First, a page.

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Evolution of consumption patterns, economic convergence and carbon footprint of development: a comparison Brazil-France (ECOPA)

Grant number: 14/04424-2
Support Opportunities:Scholarships in Brazil - Scientific Initiation
Effective date (Start): May 01, 2014
Effective date (End): April 30, 2015
Field of knowledge:Applied Social Sciences - Economics - Growth, Fluctuations and Economic Planning
Acordo de Cooperação: ANR
Principal Investigator:Suani Teixeira Coelho
Grantee:Brunno Lopes de Farias Boyadjian
Host Institution: Instituto de Energia e Ambiente (IEE). Universidade de São Paulo (USP). São Paulo , SP, Brazil
Associated research grant:12/51466-7 - Evolution of consumption patterns, economic convergence and carbon footprint of development: a comparison Brazil-France, AP.TEM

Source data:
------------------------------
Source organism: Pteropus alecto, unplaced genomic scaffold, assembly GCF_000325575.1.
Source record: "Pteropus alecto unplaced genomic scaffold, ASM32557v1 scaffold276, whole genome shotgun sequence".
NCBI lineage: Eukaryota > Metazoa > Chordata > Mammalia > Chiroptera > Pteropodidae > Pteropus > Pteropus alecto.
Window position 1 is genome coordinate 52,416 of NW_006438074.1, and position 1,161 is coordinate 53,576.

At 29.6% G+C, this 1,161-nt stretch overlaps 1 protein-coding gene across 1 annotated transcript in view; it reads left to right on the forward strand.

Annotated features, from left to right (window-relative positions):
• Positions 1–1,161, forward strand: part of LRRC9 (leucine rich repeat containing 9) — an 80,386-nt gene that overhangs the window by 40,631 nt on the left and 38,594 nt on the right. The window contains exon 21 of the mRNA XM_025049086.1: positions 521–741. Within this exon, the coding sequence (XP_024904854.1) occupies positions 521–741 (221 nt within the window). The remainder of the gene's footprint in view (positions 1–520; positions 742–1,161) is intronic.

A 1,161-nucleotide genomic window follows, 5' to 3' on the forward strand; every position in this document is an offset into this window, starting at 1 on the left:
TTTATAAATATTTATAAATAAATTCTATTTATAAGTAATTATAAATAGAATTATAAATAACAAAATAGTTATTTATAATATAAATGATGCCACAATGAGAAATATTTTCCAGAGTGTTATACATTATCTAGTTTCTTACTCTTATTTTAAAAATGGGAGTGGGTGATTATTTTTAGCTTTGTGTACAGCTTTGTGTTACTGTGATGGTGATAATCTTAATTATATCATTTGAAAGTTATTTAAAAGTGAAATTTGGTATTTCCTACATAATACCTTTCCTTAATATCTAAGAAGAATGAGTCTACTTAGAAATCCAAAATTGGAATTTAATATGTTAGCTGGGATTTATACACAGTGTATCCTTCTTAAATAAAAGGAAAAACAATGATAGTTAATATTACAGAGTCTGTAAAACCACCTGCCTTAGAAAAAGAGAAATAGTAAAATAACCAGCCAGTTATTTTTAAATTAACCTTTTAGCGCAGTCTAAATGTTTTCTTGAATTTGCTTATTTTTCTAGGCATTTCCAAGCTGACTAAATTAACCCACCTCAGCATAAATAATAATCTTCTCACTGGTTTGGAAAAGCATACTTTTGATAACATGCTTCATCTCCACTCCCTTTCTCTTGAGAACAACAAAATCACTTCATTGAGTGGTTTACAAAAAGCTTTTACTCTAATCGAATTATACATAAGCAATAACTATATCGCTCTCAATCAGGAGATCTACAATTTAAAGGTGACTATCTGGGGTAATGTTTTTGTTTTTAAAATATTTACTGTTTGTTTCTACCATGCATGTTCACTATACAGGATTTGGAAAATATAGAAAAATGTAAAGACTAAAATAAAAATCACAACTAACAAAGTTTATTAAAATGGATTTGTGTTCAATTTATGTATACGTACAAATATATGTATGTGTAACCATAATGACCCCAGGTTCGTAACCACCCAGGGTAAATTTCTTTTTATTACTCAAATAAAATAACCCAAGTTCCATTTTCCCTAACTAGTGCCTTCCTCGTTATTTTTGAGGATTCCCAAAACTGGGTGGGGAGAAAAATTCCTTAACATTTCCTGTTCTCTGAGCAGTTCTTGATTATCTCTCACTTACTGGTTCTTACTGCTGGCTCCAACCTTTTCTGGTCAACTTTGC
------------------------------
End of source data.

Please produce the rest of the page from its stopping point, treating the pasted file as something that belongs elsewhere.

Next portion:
Transitions to "low-carbon" development paths (i.e., to development paths with limited greenhouse gases emissions) are unlikely to be achievable solely via technological solutions: behavior, notably consumption patterns, will also have to evolve. However, an assumption implicit in most GHG emissions scenarios is that as income per capita converge across countries, households consumption patterns will converge as well, leading to potentially very high demand for energy, very high demand for natural resources and very high emissions. ECOPA precisely aims at examining how flexible the link between income per capita and consumption patterns is; and at drawing implications of these findings for future emissions scenarios. To do so, ECOPA maps and compares consumption patterns, and their evolution, in France, an "old" industrialized economy, and Brazil, a rapidly emerging economy. In both countries, a combination of econometric analysis of consumption data, household surveys and in-depth studies of representative goods and services is used to (I) map consumption patterns across income groups, and (II) explore the determinants of their changes over time. Strong emphasis is put on obtaining consistent monetary and physical flows. This is necessary to analyze the energy and emissions implications of consumption patterns, but this constitutes a significant theoretical and empirical stumbling block. Finally, on the basis of the retrospective analysis, scenarios of how household consumption patterns in the two countries might evolve are built and their implications for energy and GHG emissions are computed. (AU)

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